the officer’s response.
C. Deactivation of the body-worn camera shall occur when:
1. The event has concluded;
2. Victim and/or witness contact has concluded;
3. All persons stopped have been released;
4. Once an arrestee has been placed into a vehicle to be transported to a detention
facility. However, the officer transporting the arrestee to the detention facility shall
keep the officer’s body-worn camera activated until custody of the individual is
transferred to the detention facility.
D. If an officer fails to activate a body-worn camera, or fails to record the entire contact, the
officer shall document the reasons for doing so.
E. Non-Department personnel shall not be allowed to review the recordings unless pursuant to
written consent of the chief.
F. Officers shall not be required to activate body-worn cameras when engaged in
conversations with individuals with whom the officer is in a privileged relationship (e.g.,
spouse, attorney, police peer counselor, labor representative, minister, etc.).
G. Officers shall not edit, alter, erase, duplicate, copy, share, or otherwise distribute in any
manner body-worn camera images and information without the prior written approval of the
chief or the chief’s designee.
H. Officers shall be allowed to review the recordings from their officer-worn body cameras at
any time. To help ensure accuracy and consistency, officers are encouraged to review
recording prior to preparing reports. If the officer is giving a formal statement about the use of
force or if the officer is the subject of a disciplinary investigation, the officer shall (1) have the
option of reviewing the recordings in the presence of the officer’s attorney or labor
representative; and (2) have the right to review recordings from other body-worn cameras
capturing the officer’s image or voice during the underlying incident.
I. Body-worn cameras shall not be used to record:
1. Communications with other police personnel.
2. Encounters with undercover officers or informants.
3. When an officer is on break or is otherwise engaged in personal activities.
4. In any location where individuals have a reasonable expectation of privacy, such as
a restroom, locker room, or break room.
5. When an officer would be recording a patient during a medical or psychological
evaluation by a clinician or similar professional, or during treatment. When recording
in hospitals or other medical facilities, officers shall be careful to avoid recording
persons other than the suspect.
6. Communications made in a psychiatric facility, unless responding to a call
involving a suspect who is thought to be present in the facility.
VII. HANDLING OF DIGITAL MULTIMEDIA EVIDENCE
A. All files from body-worn cameras shall be securely downloaded no later than the end of the
officer’s shift. Each file shall contain information related to the date, body-worn camera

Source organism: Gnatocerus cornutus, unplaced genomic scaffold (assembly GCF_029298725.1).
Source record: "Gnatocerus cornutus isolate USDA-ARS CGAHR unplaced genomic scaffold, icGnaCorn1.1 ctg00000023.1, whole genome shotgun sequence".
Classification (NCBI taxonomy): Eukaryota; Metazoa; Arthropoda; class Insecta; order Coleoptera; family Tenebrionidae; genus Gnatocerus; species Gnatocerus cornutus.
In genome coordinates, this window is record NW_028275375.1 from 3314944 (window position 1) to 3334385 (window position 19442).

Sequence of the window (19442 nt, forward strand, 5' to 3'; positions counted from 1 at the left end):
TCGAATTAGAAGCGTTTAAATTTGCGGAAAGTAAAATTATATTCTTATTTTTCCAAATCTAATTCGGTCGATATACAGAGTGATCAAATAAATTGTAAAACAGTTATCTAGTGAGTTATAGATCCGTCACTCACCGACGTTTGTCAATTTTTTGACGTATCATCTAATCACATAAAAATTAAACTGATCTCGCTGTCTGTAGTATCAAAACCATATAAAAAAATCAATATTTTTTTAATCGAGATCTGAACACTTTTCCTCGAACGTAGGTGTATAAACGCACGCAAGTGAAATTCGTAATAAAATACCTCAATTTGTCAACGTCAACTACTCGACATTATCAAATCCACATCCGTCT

identifier, and assigned officer.
B. All files from body-worn cameras shall be securely stored in accordance with state records
retention laws and for no longer than useful for purposes of training, or for use in an
investigation or prosecution (including appeals), or for use in resolving a claim, pending
litigation, or disciplinary investigation. In capital punishment prosecutions, files shall be kept
until the alleged offender is no longer under control of a criminal justice agency.
C. It is not the intent of the Department to review DME for the purpose of general
performance review, for routine preparation of performance reports or evaluation, or to
discover policy violations. Supervisors and internal affairs personnel may access DME for
administrative investigations. Other than periodic supervisory reviews to ensure that
equipment is functioning properly, the scope of the review of DME should be limited to the
specific complaint against the officer. Inadvertent discovery of other allegations during this
review shall require the supervisor to articulate the purpose of expanding the scope.
D. Requests for deletion of portions of a recording from a body-worn camera (e.g., in the
event of a privileged or personal recording) must be submitted in writing to the chief in
accordance with state records retention laws.
E. Recordings from body-worn cameras may be shown for training purposes upon completion
of a criminal case. All such use shall be pursuant to the written authority of the chief. Officers
shall be provided with at least thirty days’ notice if recordings intended for use for training
purposes were either made by them or captured their image or voice.
VIII. RETENTION AND DESTRUCTION OF DIGITAL MULTIMEDIA EVIDENCE
A. The retention and destruction of DME shall be pursuant to state public records retention
B. All stored DME is subject to release in accordance with the state public records retention
laws. Officers shall be provided with at least one week’s notice of any public requests made to
review DME from their body-worn cameras.